Blended Learning: How Teachers Balance the Blend of Online and Classroom Components
Journal of Information Technology Education Volume 13, ISSN 1547-9714
Despite teacher resistance to the use of technology in education, blended learning has increased rapidly, driven by evidence of its advantages over either online or classroom teaching alone. However, blended learning courses still fail to maximize the benefits this format offers. Much research has been conducted on various aspects of this problem, but only one other study has examined teaching practice in a blended course. Teachers using blended learning were interviewed about their use of online and classroom components and the reasons for their decisions. The online and classroom aspects of their course were analysed against a pedagogical framework of engagement strategies. Classroom components were found to be more highly valued by teachers than those online, an attitude largely driven by their perceptions that specific learning functions were best suited to particular formats. The courses themselves reflect these values. Most teachers used well-developed engagement strategies in their classroom teaching, compared to a minimal use of strategies online. Further, with one exception there was a lack of integration between online and classroom components. Blended learning will not fulfill its promise of better learning unless teachers can be encouraged to re-think and redesign courses that afford students more, and different learning experiences than those offered by either online or classroom alone. This paper adds to a small literature base examining what teachers actually do in blended learning, and signals steps that teachers and their institutions might take to build on the opportunities presented by blended learning.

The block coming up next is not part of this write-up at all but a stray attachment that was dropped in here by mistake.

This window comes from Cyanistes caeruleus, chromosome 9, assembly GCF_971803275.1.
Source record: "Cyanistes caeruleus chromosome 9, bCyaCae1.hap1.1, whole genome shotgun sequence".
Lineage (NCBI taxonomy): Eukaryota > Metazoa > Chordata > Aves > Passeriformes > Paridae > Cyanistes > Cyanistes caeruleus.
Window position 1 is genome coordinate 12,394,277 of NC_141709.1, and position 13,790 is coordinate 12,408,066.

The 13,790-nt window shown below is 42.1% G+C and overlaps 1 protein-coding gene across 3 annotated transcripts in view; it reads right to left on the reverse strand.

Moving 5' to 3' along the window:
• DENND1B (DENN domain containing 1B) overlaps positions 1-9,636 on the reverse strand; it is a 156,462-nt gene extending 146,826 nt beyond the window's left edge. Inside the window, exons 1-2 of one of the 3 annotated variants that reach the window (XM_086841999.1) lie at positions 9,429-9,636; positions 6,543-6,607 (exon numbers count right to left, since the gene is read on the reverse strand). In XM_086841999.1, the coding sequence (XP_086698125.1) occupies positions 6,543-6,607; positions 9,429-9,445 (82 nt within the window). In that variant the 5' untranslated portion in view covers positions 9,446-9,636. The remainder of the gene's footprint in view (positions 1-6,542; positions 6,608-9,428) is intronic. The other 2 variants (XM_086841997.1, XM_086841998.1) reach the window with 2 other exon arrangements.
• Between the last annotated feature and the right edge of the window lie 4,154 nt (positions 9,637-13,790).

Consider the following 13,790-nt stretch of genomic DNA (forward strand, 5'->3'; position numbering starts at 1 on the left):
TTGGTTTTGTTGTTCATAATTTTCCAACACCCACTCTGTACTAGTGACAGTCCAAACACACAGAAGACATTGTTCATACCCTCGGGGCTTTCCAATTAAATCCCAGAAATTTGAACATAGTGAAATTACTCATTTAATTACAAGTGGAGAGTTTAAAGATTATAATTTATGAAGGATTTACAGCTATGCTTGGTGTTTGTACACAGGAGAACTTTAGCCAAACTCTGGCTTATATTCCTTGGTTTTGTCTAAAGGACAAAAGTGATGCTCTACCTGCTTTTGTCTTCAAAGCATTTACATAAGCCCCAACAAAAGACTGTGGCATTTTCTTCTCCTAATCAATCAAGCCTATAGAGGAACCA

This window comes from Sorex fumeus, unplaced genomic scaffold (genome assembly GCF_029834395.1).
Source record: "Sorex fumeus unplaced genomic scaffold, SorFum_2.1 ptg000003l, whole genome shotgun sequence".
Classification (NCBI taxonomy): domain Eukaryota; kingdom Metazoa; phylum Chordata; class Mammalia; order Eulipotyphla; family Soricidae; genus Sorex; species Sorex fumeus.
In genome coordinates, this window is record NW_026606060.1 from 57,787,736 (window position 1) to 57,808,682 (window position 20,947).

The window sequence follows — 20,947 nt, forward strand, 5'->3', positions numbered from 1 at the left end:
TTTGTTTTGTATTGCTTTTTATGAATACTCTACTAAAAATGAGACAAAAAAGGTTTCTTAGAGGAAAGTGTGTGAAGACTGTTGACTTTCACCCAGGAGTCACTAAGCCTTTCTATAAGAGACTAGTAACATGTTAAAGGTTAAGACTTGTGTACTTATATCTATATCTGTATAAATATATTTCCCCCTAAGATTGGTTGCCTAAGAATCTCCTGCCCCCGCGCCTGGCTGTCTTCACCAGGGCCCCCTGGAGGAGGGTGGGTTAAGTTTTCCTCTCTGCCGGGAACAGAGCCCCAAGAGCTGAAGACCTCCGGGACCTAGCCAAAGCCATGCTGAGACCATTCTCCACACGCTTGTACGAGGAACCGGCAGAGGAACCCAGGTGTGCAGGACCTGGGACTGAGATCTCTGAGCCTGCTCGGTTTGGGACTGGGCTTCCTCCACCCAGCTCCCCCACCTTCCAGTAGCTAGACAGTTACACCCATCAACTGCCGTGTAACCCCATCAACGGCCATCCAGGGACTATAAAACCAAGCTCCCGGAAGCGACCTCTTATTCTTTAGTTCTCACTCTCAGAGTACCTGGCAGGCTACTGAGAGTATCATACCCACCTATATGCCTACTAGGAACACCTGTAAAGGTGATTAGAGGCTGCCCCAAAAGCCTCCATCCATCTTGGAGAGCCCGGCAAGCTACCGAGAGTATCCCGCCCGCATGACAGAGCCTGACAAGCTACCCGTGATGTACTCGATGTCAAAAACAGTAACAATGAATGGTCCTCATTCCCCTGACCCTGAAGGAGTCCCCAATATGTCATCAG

Jeffrey, L.M., Milne, J. & Suddaby, G. (2014). Blended Learning: How Teachers Balance the Blend of Online and Classroom Components. Journal of Information Technology Education, 13, 121-140.